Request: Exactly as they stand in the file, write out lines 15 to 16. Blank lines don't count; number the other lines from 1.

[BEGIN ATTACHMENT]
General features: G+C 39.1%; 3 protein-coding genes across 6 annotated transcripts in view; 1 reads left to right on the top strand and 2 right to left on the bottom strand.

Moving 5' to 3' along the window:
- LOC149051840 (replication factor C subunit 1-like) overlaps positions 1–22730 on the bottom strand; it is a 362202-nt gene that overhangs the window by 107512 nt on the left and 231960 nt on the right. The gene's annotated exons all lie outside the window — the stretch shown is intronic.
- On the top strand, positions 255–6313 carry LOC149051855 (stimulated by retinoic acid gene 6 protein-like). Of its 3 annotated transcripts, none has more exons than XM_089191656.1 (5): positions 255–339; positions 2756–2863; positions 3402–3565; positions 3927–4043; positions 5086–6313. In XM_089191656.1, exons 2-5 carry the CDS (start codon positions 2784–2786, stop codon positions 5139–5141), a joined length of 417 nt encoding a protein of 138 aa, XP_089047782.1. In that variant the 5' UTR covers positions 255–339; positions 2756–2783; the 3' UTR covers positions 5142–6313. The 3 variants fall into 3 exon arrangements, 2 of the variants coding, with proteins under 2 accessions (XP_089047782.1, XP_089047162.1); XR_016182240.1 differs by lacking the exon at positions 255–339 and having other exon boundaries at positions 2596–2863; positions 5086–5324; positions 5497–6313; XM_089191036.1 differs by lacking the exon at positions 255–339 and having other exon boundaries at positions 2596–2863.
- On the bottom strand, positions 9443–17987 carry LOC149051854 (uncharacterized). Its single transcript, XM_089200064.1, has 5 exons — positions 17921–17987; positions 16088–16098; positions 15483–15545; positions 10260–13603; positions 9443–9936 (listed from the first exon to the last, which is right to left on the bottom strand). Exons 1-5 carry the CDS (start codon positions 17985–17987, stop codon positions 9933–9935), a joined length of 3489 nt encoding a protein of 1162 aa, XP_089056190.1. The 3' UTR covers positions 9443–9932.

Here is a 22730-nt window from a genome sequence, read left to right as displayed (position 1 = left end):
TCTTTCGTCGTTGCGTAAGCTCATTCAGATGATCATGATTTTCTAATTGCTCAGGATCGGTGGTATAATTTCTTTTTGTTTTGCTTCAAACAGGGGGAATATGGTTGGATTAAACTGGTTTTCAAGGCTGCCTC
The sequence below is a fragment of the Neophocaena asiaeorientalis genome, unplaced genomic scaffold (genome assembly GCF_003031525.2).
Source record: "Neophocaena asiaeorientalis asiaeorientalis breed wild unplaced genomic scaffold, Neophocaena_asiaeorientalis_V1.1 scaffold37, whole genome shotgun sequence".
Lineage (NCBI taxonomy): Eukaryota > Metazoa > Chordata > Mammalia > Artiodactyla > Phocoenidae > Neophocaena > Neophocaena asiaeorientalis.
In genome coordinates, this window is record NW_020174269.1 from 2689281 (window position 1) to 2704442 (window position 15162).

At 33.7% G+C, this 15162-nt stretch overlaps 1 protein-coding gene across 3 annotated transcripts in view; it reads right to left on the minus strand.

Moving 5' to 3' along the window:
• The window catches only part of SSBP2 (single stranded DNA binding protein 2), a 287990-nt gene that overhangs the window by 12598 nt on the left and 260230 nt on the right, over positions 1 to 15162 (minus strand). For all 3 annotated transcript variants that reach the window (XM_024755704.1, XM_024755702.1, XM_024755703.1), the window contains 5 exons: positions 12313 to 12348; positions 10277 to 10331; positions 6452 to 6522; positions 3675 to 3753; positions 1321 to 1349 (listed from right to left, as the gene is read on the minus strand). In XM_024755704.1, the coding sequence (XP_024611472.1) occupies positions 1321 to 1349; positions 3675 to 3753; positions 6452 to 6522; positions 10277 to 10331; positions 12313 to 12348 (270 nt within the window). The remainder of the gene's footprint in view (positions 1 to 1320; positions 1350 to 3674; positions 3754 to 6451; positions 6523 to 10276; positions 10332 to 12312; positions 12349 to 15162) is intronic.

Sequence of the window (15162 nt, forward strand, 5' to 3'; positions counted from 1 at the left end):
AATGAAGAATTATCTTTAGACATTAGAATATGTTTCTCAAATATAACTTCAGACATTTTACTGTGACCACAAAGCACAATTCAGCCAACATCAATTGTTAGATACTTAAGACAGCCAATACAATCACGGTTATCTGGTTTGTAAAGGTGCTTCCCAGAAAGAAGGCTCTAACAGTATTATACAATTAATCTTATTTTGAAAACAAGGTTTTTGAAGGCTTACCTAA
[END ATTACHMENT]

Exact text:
Sequence of the window (15162 nt, forward strand, 5' to 3'; positions counted from 1 at the left end):
AATGAAGAATTATCTTTAGACATTAGAATATGTTTCTCAAATATAACTTCAGACATTTTACTGTGACCACAAAGCACAATTCAGCCAACATCAATTGTTAGATACTTAAGACAGCCAATACAATCACGGTTATCTGGTTTGTAAAGGTGCTTCCCAGAAAGAAGGCTCTAACAGTATTATACAATTAATCTTATTTTGAAAACAAGGTTTTTGAAGGCTTACCTAA